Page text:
Perception of Questionable Behaviors Undertaken by Consumers in the Marketplace: Does the Size of the Loss Impact the Level of Acceptance Associated with an Action?
Service Marketing/ Non-Profit Marketing/ Ethics
A national sample of 815 adults drawn from the general American population provided their perceptions of the appropriateness of 12 questionable actions by consumers in the marketplace. The scenarios investigated ranged from illegal actions such as fraudulently inflating one’s losses when filing an insurance claim to actions such as purchasing an item that is obviously mispriced. While actions such as the latter may not be illegal, a question of ethics may still be raised by many outside observers. The 12 scenarios exhibited a wide range of mean responses on the six-point scale thereby supporting the oft-stated premise that consumer ethics is situational in nature. Furthermore, the results document a relationship between the extent to which an action is deemed to be unacceptable and the size of the loss incurred by the victimized organization. Thus, the research supports the premise that the degree of harm is a variable that mediates the perception of the inappropriateness of a consumer’s questionable action in the marketplace.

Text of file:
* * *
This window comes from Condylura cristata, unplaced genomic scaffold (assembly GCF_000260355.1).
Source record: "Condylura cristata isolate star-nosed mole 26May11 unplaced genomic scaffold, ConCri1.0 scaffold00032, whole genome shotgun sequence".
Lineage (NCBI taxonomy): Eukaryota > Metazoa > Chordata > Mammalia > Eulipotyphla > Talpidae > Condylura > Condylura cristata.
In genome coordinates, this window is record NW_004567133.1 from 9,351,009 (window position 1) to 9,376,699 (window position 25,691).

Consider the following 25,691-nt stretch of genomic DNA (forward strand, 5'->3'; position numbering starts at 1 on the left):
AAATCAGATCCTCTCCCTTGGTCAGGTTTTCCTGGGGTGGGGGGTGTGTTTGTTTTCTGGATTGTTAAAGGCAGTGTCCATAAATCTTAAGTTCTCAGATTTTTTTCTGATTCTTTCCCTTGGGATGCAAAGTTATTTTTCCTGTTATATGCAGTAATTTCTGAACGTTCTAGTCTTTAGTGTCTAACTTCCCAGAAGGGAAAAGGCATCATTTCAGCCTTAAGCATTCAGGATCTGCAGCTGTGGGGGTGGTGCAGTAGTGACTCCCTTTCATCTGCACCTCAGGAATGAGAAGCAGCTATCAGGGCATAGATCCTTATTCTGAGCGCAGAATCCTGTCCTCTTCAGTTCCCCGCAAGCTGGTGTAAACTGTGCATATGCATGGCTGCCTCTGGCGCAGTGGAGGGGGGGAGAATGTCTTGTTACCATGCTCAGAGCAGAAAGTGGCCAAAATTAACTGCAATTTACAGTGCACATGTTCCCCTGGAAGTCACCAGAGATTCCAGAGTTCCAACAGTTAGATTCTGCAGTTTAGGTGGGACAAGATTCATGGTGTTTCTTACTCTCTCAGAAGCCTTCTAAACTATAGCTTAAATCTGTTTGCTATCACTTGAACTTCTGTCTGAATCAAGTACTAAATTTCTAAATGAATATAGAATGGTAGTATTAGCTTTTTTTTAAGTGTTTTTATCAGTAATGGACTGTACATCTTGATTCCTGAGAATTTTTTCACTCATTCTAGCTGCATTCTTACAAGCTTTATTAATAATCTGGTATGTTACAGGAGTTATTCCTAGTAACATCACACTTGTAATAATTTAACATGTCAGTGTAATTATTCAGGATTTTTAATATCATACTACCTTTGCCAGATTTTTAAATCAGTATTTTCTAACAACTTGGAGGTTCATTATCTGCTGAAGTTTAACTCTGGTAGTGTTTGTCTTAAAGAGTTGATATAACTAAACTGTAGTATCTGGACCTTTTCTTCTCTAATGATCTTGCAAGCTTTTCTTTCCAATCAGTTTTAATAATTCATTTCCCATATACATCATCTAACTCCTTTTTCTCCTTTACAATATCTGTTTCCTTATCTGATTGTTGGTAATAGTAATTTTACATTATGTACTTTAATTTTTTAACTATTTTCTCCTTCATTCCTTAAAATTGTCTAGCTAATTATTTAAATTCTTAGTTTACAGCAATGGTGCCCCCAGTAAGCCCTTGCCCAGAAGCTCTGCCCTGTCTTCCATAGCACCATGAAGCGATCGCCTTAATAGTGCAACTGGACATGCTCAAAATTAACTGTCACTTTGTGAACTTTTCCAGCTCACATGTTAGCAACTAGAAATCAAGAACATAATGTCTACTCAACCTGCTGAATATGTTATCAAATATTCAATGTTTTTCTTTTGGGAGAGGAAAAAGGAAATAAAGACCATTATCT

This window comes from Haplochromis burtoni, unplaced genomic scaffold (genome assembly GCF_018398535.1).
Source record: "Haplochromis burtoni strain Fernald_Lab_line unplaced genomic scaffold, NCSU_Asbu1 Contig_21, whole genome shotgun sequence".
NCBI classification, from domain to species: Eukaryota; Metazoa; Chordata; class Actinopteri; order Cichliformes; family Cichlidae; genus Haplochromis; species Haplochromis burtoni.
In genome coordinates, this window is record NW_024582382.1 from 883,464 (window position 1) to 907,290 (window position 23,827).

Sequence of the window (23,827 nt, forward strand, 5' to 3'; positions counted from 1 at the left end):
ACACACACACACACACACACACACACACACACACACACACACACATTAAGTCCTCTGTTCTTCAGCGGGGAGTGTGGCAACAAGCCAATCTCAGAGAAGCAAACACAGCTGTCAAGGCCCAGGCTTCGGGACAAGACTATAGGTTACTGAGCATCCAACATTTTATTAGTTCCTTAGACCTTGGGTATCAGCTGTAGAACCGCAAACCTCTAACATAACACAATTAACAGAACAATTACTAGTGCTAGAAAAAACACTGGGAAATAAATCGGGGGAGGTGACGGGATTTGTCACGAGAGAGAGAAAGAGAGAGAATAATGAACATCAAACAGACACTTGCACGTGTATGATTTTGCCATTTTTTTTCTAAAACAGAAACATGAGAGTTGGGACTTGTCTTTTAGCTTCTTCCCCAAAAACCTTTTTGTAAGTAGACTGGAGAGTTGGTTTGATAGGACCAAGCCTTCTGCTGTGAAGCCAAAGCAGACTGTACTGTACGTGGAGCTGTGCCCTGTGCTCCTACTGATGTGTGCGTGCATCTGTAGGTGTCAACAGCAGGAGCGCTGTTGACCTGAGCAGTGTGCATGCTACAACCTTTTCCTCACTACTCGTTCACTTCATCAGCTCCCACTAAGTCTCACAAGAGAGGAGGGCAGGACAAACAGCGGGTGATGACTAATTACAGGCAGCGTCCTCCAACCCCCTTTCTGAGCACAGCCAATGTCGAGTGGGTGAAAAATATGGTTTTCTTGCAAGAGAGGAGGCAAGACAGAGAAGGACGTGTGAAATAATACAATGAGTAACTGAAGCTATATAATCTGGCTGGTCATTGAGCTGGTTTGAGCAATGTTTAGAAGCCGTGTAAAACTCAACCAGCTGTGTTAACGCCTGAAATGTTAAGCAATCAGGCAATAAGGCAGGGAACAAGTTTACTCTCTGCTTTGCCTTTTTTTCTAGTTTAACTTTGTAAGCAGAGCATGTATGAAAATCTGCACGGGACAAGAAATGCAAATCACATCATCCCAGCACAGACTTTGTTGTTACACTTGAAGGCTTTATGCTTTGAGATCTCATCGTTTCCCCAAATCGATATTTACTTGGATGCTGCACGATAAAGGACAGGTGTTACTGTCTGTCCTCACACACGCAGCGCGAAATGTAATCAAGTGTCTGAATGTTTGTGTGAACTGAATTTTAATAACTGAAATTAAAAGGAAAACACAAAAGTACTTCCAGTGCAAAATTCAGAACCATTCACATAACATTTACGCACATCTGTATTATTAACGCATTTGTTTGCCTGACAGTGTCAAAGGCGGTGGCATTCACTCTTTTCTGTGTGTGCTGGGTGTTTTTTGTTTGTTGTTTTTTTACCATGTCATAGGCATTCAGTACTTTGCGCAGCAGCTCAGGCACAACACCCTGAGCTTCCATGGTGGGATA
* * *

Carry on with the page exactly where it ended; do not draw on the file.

Copyright Statement / License for Reuse
Digital Commons@Georgia Southern License
Fullerton, Sam and Neale, Larry, "Perception of Questionable Behaviors Undertaken by Consumers in the Marketplace: Does the Size of the Loss Impact the Level of Acceptance Associated with an Action?" (2011). Association of Marketing Theory and Practice Proceedings 2011. 68.